27 Nov 2020
As a business owner, you may think you need a business bank account. But do you?
Several online sources state incorrectly that limited companies and limited liability partnerships need a business account by law. In fact, there is no such requirement in the Companies Act.
However, it is strongly advisable because limited company structures are separate legal entities from you, so you need to keep their finances separate. Without a business account, it would also be difficult to meet the detailed financial record keeping requirements on limited companies.
For sole traders, HMRC treats business and personal income as one, so using a personal account for business transactions may be more acceptable. Joint personal accounts for sole trader partnerships could also be acceptable.
But there are many other reasons why any company might need or prefer a business account.
It is difficult to take card and other types of payments from customers without a business account. The terms of personal accounts often state they are for personal use only. If you only receive a few payments, say for some side gig work, your bank may not notice or enforce that condition. But if you handle many business transactions, it probably will.
It is also difficult to apply for a corporate loan or overdraft without a business account as having one allows your bank to see your company’s financial performance and credit history more easily. If you plan to take a loan later, opening a business account now will help you build a history.
Having a business account makes bookkeeping much easier and allows other parties such as HMRC, or prospective acquirers, to view your finances more easily. It also makes your company look more professional with clients and suppliers when sending out invoices and payments.
Business and personal accounts both offer transactional services, including cash, cheque, and card services; online payments; and direct debits. Both allow you to view and download statements online.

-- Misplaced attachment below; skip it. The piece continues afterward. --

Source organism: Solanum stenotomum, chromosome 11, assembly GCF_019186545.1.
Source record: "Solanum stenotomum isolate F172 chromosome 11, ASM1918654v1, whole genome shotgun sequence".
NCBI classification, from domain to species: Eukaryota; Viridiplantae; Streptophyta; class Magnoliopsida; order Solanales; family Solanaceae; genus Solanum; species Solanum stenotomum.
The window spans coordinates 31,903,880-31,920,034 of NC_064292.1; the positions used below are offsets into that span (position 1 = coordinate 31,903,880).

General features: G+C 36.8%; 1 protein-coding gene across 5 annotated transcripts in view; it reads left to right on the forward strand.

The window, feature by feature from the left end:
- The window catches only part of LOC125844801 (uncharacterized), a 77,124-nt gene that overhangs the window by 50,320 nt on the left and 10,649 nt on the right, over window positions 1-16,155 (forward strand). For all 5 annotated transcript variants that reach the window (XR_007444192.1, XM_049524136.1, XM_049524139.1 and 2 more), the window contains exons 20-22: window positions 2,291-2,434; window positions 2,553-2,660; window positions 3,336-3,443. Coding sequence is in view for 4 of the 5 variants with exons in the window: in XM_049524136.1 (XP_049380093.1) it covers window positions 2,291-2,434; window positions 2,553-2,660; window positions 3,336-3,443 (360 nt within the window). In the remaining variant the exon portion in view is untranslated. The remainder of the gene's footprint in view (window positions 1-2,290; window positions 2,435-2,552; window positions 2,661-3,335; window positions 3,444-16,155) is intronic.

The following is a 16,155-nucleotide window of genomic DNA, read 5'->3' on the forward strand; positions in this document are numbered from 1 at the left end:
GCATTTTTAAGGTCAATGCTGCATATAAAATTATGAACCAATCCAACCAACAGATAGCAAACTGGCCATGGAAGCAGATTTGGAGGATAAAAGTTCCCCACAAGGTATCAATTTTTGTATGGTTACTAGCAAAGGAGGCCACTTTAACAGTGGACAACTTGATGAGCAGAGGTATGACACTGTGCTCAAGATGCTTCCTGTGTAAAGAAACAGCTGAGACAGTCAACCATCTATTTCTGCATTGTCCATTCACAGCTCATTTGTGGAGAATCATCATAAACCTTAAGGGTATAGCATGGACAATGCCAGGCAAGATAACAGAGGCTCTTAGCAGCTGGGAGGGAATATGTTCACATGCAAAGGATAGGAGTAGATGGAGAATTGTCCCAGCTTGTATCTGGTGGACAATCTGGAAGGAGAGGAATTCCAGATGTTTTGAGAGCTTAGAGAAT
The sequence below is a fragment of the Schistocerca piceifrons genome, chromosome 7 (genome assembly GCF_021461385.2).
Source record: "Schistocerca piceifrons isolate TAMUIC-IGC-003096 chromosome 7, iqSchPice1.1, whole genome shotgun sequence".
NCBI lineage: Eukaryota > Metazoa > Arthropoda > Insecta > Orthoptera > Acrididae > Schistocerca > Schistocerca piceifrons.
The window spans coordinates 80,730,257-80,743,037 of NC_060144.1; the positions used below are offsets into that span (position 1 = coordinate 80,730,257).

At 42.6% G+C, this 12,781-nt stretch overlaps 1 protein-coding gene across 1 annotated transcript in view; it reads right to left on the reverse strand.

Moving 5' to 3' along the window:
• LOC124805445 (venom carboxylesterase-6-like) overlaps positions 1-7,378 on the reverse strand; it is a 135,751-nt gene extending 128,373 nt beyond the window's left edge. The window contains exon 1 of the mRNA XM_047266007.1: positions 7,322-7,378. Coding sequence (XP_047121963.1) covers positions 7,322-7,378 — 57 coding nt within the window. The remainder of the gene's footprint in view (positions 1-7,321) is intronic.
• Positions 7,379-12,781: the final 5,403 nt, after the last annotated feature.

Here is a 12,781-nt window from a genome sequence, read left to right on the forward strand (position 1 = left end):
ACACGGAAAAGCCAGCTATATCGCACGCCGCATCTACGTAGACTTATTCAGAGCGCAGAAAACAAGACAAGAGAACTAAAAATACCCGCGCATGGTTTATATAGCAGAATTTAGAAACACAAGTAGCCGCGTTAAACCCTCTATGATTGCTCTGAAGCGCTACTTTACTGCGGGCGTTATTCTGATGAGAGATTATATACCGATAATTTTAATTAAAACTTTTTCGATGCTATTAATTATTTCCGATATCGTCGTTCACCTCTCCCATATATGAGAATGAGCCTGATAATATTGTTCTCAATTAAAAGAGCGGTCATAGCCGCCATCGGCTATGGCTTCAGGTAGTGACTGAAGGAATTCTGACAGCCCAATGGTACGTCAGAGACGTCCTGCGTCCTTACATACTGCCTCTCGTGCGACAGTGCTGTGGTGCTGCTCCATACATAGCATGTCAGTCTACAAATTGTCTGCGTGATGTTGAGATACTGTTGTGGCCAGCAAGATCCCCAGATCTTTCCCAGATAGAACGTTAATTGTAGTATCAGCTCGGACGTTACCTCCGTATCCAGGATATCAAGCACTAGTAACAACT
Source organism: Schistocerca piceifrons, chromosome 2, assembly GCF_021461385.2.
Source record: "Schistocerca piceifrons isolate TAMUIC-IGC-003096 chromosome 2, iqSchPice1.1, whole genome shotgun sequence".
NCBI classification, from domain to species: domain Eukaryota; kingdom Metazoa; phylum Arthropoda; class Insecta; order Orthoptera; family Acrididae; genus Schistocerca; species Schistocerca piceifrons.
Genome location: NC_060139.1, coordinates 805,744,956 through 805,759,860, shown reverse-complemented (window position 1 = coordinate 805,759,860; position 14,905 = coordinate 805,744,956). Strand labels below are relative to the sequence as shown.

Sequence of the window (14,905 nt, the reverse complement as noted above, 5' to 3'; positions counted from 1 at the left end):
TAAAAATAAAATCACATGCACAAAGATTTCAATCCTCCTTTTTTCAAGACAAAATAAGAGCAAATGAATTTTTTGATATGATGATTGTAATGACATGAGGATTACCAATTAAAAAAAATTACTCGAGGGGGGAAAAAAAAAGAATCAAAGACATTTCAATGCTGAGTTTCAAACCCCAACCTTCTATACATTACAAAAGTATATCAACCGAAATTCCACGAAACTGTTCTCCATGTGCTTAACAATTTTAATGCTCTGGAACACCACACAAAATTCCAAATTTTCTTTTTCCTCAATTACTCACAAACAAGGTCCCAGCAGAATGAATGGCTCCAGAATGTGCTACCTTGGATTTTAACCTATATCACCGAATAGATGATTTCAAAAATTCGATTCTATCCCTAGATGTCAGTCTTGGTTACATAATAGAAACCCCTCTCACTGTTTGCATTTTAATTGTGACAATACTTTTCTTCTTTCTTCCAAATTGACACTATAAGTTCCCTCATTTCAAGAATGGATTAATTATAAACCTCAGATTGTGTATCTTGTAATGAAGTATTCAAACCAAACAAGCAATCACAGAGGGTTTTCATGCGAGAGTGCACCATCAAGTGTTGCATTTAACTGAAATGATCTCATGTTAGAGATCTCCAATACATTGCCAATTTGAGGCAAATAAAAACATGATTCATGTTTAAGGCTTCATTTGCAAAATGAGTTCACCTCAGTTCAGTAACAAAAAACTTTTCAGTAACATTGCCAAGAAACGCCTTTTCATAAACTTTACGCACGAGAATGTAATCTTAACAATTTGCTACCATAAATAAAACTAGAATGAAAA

Historically, the biggest difference between the two was that you usually paid fees for business accounts but not personal ones. With some challenger banks offering fee free business accounts, and some personal accounts levying standard charges, this distinction is blurring.
But, on average, business accounts still charge more - typically from £5 a month plus fees for services such transfers and paying in cheques.
One disadvantage of a separate business account is that it takes time to set up and maintain alongside your personal account. Banks have to ask for extra information for business accounts as part of anti-financial crime laws and regulations, which means they can take longer to open.
But most companies find the benefits worth it. Many business accounts now offer features such as built-in bookkeeping solutions, for a charge; and or integration with accounting packages.
Some also provide performance dashboards; business savings accounts; multiple current accounts for one business; or linked accounts in different currencies. App-based business accounts also have handy tools such as photo snapping of receipts and bills.
Finally, for those who still like the human touch, many banks also employ dedicated and specialist staff to support business customers.
Before opening a business bank account, it’s a good idea to check you’re getting exactly what you need. You can use us to compare business accounts by monthly account fees, the duration of any free banking offers, overdraft availability, and more.